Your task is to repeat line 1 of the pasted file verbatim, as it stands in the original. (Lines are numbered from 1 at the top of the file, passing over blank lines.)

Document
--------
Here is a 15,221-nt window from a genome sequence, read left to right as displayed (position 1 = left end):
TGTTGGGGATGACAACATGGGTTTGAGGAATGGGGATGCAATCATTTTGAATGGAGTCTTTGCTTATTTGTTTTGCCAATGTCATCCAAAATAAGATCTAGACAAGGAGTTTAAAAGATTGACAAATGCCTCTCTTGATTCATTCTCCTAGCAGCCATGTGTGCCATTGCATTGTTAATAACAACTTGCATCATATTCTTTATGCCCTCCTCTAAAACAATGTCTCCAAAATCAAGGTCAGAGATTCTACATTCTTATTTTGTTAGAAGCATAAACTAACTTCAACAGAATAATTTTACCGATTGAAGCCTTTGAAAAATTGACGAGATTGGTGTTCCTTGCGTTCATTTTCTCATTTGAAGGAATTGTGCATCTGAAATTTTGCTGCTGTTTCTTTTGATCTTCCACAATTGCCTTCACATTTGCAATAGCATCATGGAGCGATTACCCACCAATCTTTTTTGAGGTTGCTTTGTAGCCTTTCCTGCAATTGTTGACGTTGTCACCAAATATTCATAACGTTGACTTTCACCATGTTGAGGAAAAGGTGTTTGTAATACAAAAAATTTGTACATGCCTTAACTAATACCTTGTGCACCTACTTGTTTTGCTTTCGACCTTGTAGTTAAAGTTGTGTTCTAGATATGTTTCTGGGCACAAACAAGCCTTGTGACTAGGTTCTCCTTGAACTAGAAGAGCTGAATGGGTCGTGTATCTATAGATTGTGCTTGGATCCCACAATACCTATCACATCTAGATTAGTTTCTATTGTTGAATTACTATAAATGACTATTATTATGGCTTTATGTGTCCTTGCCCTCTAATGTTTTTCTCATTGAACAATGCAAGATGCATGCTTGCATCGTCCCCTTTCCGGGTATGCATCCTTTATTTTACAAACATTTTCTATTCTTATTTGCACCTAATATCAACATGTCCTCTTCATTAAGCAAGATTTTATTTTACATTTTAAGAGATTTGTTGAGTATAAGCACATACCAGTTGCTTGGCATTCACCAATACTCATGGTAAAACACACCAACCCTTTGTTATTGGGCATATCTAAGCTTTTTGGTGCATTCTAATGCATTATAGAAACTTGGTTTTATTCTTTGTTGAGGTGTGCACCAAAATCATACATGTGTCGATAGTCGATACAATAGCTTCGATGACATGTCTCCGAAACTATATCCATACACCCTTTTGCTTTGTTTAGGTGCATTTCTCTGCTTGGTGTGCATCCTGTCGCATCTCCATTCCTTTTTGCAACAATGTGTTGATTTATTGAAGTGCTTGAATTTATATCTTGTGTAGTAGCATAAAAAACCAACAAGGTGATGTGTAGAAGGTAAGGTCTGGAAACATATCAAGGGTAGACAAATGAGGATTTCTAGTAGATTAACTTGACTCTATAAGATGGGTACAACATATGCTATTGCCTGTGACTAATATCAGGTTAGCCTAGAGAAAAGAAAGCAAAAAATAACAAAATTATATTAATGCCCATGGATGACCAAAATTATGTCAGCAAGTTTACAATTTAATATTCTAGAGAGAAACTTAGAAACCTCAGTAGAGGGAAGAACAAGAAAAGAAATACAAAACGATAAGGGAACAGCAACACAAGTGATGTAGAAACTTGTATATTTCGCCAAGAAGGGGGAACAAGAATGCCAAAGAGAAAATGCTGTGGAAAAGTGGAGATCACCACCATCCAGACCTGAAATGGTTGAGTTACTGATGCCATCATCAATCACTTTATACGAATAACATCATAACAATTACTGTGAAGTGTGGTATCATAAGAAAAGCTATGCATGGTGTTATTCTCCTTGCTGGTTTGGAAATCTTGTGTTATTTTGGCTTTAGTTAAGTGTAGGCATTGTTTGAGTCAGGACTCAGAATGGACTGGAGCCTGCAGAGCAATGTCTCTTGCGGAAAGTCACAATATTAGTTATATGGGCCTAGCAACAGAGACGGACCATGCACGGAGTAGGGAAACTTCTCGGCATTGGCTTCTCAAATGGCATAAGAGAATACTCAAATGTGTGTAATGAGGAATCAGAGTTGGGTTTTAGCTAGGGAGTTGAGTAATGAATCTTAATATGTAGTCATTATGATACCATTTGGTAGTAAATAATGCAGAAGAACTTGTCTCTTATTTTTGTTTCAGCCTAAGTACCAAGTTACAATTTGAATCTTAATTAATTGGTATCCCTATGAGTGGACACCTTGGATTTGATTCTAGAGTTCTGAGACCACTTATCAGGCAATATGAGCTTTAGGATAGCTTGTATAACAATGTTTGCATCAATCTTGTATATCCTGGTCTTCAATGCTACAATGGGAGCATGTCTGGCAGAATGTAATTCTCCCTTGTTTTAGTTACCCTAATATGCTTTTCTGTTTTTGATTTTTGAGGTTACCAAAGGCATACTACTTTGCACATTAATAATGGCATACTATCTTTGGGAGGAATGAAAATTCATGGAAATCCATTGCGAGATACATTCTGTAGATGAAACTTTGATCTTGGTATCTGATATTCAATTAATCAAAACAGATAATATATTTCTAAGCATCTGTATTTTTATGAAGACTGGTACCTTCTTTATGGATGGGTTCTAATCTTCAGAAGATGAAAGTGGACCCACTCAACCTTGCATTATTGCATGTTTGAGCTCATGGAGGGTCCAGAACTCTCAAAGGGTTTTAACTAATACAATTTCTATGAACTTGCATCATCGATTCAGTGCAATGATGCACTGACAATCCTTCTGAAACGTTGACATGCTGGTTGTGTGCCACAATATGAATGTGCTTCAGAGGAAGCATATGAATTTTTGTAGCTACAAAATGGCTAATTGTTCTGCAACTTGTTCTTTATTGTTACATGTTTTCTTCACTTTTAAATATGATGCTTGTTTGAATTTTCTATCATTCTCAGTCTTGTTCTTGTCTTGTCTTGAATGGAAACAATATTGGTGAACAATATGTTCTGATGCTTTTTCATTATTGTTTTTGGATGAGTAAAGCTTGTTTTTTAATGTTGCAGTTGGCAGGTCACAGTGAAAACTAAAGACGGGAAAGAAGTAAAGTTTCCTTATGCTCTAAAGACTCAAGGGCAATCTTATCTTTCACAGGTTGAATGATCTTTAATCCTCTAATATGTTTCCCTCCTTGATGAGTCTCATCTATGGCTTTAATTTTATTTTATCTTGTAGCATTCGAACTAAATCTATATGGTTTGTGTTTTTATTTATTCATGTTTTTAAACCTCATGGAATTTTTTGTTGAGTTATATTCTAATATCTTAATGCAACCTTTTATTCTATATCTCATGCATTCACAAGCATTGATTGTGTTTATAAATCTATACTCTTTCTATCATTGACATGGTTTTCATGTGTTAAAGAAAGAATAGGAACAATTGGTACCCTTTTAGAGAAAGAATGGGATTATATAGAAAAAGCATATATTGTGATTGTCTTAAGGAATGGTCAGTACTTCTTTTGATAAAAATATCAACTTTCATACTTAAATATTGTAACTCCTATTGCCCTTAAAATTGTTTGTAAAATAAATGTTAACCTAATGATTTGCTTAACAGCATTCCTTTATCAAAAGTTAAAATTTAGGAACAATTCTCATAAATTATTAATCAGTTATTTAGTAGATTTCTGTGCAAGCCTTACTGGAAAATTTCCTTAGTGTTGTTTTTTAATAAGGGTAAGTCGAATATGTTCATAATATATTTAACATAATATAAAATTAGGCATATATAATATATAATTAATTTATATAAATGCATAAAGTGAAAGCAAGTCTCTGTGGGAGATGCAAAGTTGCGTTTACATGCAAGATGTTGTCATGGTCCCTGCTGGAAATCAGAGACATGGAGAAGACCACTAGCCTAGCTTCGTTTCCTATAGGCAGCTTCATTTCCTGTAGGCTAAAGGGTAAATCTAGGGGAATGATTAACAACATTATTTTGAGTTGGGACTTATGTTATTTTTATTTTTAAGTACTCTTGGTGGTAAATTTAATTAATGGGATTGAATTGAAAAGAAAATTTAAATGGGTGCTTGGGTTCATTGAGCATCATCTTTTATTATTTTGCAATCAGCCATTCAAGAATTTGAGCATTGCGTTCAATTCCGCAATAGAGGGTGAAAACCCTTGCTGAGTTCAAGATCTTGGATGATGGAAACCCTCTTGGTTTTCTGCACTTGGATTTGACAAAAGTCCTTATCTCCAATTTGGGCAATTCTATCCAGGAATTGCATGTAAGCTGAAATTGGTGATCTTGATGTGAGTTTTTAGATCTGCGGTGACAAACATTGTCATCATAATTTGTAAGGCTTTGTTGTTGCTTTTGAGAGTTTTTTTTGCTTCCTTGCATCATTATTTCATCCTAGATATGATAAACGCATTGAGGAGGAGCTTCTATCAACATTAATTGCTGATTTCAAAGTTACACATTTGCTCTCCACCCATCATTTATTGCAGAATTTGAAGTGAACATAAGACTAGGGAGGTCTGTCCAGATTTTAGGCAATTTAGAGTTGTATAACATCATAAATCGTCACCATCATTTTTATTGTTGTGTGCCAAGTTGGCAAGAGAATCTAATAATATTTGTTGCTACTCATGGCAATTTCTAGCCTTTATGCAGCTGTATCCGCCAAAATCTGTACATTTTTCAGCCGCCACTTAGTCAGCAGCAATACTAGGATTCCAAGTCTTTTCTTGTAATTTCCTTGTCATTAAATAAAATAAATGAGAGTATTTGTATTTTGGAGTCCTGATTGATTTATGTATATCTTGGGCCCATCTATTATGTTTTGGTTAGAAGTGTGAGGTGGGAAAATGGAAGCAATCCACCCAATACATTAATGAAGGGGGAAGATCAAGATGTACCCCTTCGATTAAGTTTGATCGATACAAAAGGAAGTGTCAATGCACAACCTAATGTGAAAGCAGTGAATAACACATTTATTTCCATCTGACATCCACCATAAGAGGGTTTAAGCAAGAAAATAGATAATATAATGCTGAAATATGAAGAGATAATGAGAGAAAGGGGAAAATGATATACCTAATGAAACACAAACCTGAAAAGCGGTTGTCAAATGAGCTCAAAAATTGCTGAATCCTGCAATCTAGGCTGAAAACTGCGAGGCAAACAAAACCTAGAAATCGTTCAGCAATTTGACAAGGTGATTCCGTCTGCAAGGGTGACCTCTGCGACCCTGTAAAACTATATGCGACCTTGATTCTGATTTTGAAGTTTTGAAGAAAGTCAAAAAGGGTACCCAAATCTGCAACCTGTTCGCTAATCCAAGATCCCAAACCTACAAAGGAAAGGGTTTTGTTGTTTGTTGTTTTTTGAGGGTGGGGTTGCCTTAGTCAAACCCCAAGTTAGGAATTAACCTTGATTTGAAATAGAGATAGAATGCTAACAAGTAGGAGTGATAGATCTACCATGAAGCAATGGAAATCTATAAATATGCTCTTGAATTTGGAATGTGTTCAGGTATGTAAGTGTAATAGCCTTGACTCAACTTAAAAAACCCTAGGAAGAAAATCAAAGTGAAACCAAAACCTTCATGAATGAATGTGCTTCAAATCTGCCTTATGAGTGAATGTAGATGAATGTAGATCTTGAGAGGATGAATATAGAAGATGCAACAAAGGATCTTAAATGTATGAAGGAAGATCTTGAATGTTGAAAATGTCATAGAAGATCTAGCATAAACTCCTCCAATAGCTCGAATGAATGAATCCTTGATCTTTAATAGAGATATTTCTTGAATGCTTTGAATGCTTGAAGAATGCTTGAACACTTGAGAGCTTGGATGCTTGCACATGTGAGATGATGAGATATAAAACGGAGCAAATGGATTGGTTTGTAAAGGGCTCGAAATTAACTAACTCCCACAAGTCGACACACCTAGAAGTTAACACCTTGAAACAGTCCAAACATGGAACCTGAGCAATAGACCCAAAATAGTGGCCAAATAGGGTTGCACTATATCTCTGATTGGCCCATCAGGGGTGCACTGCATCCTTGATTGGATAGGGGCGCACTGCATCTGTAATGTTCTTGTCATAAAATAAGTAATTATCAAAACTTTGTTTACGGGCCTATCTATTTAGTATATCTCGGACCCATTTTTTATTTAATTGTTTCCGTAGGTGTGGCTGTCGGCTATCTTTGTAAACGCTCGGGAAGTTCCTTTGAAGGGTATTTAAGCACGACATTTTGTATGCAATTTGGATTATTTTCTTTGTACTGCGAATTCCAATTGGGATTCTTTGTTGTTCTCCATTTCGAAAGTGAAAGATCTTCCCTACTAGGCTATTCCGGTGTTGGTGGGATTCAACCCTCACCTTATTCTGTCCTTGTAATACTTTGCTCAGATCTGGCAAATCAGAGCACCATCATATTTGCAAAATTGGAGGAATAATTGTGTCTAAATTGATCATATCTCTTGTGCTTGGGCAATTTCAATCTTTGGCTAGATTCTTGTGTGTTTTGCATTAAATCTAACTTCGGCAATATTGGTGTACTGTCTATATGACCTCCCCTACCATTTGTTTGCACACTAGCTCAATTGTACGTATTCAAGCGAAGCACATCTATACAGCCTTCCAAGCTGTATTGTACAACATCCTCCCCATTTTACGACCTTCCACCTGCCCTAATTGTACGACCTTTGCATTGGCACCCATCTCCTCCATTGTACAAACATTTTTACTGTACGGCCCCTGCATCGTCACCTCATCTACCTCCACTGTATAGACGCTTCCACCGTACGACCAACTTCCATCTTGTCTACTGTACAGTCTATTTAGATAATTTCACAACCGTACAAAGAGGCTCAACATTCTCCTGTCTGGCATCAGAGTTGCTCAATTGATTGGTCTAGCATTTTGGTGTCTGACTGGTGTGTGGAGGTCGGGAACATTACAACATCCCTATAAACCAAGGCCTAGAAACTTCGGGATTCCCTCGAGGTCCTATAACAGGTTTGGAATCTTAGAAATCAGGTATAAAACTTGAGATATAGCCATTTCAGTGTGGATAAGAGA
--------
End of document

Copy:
Here is a 15,221-nt window from a genome sequence, read left to right as displayed (position 1 = left end):